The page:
Pasture Walk Educational Programs
Byron M. Leu
, livestock field specialist
Southeast Iowa has thousands of acres of pasture utilized by beef and dairy
cows, sheep, stocker cattle, and horses. Many of these pastures are continuously
grazed with limited management practices incorporated into the overall pasture
program. Over time, this management approach has negatively impacted productivity
as well as the forage/specie makeup of the pastures.
Continuous grazing of many pastures combined with limited and/or low management
levels has contributed to several issues that have impacted both forage and
animal production in southeast Iowa. Without question, these issues have affected
the productivity, specie balance, and forage competitiveness of many of our
pasture acres. These pastures have given tall fescue the opportunity to spread
significantly throughout the area, carrying with it the endophyte fungus that
can negatively impact animal performance and well being. For many beef operations,
the endophyte fungus has not only dramatically reduced animal gains/body condition,
but has also spread out the calving season and decreased reproductive rates.
The financial impact for individual beef producers can be significant, with
the economic annual loss due to the endophyte fungus in the US estimated at
over $600 million (Hoveland, 1993).
A total of eight Pasture Walk educational programs were developed to discuss
pasture management topics. These informal sessions addressed a wide variety
of management issues, including specie identification, pasture rotation/MIG,
watering systems, animal management and impact, alfalfa-based pastures, pasture
fertilization, weed and brush control, and the fescue story. Presenters and
the topics presented varied from site to site, depending on the pasture resources
located at the program site. ISU Extension staff cooperated with Natural Resources
Conservation Service personnel, county Extension staff, community college personnel,
producers, and agribusiness representatives to present the educational sessions.
Fact sheets were distributed to assist with the educational effort.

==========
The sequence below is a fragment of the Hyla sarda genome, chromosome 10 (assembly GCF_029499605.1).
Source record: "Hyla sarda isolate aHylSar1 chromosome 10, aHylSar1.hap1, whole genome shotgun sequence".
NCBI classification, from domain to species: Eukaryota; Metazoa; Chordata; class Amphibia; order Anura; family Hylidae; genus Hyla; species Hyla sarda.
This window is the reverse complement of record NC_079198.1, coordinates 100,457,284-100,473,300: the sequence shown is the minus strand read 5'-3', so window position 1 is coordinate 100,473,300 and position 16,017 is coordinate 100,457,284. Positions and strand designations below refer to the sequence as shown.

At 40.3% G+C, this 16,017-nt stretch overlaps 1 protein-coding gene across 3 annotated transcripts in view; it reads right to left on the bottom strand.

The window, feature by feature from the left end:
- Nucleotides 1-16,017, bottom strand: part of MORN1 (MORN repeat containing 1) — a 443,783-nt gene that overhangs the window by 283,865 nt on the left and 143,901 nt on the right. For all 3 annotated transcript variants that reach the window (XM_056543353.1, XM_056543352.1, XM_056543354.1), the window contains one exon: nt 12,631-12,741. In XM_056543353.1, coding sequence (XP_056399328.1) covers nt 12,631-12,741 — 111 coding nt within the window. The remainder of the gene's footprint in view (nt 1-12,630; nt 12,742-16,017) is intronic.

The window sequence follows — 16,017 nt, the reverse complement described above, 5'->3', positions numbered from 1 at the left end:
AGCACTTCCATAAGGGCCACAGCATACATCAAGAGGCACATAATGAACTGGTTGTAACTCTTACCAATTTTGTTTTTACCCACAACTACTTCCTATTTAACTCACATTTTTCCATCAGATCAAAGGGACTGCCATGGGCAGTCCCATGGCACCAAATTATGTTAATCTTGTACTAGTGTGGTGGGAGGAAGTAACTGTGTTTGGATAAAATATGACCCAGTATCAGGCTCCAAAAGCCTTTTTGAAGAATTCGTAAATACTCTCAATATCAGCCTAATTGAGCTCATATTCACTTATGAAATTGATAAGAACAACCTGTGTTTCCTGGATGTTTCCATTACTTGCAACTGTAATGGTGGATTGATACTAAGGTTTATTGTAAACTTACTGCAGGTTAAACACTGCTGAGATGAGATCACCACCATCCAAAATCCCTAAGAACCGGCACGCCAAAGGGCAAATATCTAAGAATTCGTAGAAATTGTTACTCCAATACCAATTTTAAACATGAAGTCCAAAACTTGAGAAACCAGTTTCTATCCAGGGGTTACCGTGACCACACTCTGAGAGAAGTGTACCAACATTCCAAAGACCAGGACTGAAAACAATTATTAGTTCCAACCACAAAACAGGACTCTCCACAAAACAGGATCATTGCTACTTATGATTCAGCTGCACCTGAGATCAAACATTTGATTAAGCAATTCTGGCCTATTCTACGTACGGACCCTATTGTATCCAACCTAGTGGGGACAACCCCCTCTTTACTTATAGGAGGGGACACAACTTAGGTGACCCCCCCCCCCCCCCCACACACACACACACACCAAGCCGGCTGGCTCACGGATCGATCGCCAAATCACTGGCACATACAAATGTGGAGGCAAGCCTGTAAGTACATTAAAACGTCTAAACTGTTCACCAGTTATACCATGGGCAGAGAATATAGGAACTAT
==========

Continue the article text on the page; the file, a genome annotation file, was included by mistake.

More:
To date, 216 people have attended the eight pasture walk educational programs.
These attendees had the opportunity to identify common plant varieties, discuss
management options to reduce the impact of the endophyte fungus, review different
management schemes in an effort to increase the quality and quantity of pasture
production, and improve the bottom line through improved animal performance.
Feedback from participants has been very positive. Numerous contacts have indicated
interest in adapting a number of the management schemes presented, especially
those related to reducing the potential impact of the fescue toxicity. As these
changes are adapted, producers can expect improvements in pasture production
(minimum increase of 35% in forage quantity), animal gain/body condition (dependent
on level of fescue infestation and management), and reproductive rate (increased
weaning weights and calf uniformity). Postive improvements in these areas relate
directly to the profit potential of the beef enterprise.
Numerous other positives were derived from these Pasture Walk sessions. Attendees
were able to observe a variety of pasture improvement techniques and designs,
including watering designs, fencing methods, animal flow concepts, stream crossings,
frost seeding results, specie differences, pasture renovation options, etc.
Observing these different items/topics are invaluable as options are narrowed
and decisions are finalized.
Page last updated:
July 9, 2006
Page maintained by Linda Schultz, email@example.com